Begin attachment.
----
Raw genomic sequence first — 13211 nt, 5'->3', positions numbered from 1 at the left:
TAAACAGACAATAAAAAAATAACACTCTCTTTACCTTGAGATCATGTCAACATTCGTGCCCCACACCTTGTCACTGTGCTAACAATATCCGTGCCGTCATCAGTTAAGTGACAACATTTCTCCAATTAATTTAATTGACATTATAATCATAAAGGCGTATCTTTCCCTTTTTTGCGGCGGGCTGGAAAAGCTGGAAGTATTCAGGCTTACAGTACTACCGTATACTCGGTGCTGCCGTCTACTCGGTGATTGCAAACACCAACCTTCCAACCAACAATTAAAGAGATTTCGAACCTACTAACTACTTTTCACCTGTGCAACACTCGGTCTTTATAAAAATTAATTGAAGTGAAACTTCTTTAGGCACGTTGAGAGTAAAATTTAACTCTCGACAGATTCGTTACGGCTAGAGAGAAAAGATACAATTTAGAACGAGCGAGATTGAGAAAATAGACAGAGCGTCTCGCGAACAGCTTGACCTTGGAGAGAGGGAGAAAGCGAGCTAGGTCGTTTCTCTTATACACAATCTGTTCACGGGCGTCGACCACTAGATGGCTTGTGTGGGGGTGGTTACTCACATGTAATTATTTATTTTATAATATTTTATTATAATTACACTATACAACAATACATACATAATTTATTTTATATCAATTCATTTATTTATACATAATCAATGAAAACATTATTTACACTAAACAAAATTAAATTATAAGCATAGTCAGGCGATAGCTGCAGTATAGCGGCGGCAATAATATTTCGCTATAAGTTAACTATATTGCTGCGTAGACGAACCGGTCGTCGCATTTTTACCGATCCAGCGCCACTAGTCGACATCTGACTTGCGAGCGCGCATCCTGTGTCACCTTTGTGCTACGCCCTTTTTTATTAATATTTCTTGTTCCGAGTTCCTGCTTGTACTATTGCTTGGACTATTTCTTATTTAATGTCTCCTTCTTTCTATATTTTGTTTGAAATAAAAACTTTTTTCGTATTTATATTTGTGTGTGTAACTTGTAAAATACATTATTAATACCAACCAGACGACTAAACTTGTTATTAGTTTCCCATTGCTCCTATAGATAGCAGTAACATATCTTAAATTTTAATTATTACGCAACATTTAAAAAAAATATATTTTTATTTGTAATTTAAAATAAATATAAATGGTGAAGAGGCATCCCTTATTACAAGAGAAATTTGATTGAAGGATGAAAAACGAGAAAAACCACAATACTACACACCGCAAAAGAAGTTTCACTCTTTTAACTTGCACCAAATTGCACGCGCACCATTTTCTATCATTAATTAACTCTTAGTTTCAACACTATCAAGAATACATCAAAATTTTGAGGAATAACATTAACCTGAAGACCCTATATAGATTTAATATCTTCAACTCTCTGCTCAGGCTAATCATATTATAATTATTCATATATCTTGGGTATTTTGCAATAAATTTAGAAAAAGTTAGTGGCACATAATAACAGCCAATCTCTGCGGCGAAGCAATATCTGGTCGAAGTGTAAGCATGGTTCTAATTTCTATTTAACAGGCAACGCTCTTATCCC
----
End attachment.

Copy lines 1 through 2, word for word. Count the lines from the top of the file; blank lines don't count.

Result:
Raw genomic sequence first — 13211 nt, 5'->3', positions numbered from 1 at the left:
TAAACAGACAATAAAAAAATAACACTCTCTTTACCTTGAGATCATGTCAACATTCGTGCCCCACACCTTGTCACTGTGCTAACAATATCCGTGCCGTCATCAGTTAAGTGACAACATTTCTCCAATTAATTTAATTGACATTATAATCATAAAGGCGTATCTTTCCCTTTTTTGCGGCGGGCTGGAAAAGCTGGAAGTATTCAGGCTTACAGTACTACCGTATACTCGGTGCTGCCGTCTACTCGGTGATTGCAAACACCAACCTTCCAACCAACAATTAAAGAGATTTCGAACCTACTAACTACTTTTCACCTGTGCAACACTCGGTCTTTATAAAAATTAATTGAAGTGAAACTTCTTTAGGCACGTTGAGAGTAAAATTTAACTCTCGACAGATTCGTTACGGCTAGAGAGAAAAGATACAATTTAGAACGAGCGAGATTGAGAAAATAGACAGAGCGTCTCGCGAACAGCTTGACCTTGGAGAGAGGGAGAAAGCGAGCTAGGTCGTTTCTCTTATACACAATCTGTTCACGGGCGTCGACCACTAGATGGCTTGTGTGGGGGTGGTTACTCACATGTAATTATTTATTTTATAATATTTTATTATAATTACACTATACAACAATACATACATAATTTATTTTATATCAATTCATTTATTTATACATAATCAATGAAAACATTATTTACACTAAACAAAATTAAATTATAAGCATAGTCAGGCGATAGCTGCAGTATAGCGGCGGCAATAATATTTCGCTATAAGTTAACTATATTGCTGCGTAGACGAACCGGTCGTCGCATTTTTACCGATCCAGCGCCACTAGTCGACATCTGACTTGCGAGCGCGCATCCTGTGTCACCTTTGTGCTACGCCCTTTTTTATTAATATTTCTTGTTCCGAGTTCCTGCTTGTACTATTGCTTGGACTATTTCTTATTTAATGTCTCCTTCTTTCTATATTTTGTTTGAAATAAAAACTTTTTTCGTATTTATATTTGTGTGTGTAACTTGTAAAATACATTATTAATACCAACCAGACGACTAAACTTGTTATTAGTTTCCCATTGCTCCTATAGATAGCAGTAACATATCTTAAATTTTAATTATTACGCAACATTTAAAAAAAATATATTTTTATTTGTAATTTAAAATAAATATAAATGGTGAAGAGGCATCCCTTATTACAAGAGAAATTTGATTGAAGGATGAAAAACGAGAAAAACCACAATACTACACACCGCAAAAGAAGTTTCACTCTTTTAACTTGCACCAAATTGCACGCGCACCATTTTCTATCATTAATTAACTCTTAGTTTCAACACTATCAAGAATACATCAAAATTTTGAGGAATAACATTAACCTGAAGACCCTATATAGATTTAATATCTTCAACTCTCTGCTCAGGCTAATCATATTATAATTATTCATATATCTTGGGTATTTTGCAATAAATTTAGAAAAAGTTAGTGGCACATAATAACAGCCAATCTCTGCGGCGAAGCAATATCTGGTCGAAGTGTAAGCATGGTTCTAATTTCTATTTAACAGGCAACGCTCTTATCCC